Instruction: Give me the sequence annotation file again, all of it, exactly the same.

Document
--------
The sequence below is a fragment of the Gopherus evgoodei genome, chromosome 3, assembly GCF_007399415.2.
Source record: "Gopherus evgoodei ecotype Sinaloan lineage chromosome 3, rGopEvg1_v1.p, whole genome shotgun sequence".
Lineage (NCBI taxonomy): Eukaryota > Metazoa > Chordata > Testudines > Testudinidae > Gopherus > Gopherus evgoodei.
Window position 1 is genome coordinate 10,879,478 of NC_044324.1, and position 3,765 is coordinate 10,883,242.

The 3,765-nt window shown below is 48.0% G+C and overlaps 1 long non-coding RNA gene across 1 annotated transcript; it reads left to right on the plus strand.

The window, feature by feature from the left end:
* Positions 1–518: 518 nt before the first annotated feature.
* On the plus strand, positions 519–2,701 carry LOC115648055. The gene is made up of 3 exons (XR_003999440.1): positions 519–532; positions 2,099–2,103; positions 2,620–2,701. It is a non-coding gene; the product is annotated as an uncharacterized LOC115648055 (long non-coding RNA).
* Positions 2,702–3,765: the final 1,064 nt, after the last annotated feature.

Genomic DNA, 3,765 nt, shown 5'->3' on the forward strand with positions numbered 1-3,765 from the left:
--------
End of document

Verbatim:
The sequence below is a fragment of the Gopherus evgoodei genome, chromosome 3, assembly GCF_007399415.2.
Source record: "Gopherus evgoodei ecotype Sinaloan lineage chromosome 3, rGopEvg1_v1.p, whole genome shotgun sequence".
Lineage (NCBI taxonomy): Eukaryota > Metazoa > Chordata > Testudines > Testudinidae > Gopherus > Gopherus evgoodei.
Window position 1 is genome coordinate 10,879,478 of NC_044324.1, and position 3,765 is coordinate 10,883,242.

The 3,765-nt window shown below is 48.0% G+C and overlaps 1 long non-coding RNA gene across 1 annotated transcript; it reads left to right on the plus strand.

The window, feature by feature from the left end:
* Positions 1–518: 518 nt before the first annotated feature.
* On the plus strand, positions 519–2,701 carry LOC115648055. The gene is made up of 3 exons (XR_003999440.1): positions 519–532; positions 2,099–2,103; positions 2,620–2,701. It is a non-coding gene; the product is annotated as an uncharacterized LOC115648055 (long non-coding RNA).
* Positions 2,702–3,765: the final 1,064 nt, after the last annotated feature.

Genomic DNA, 3,765 nt, shown 5'->3' on the forward strand with positions numbered 1-3,765 from the left: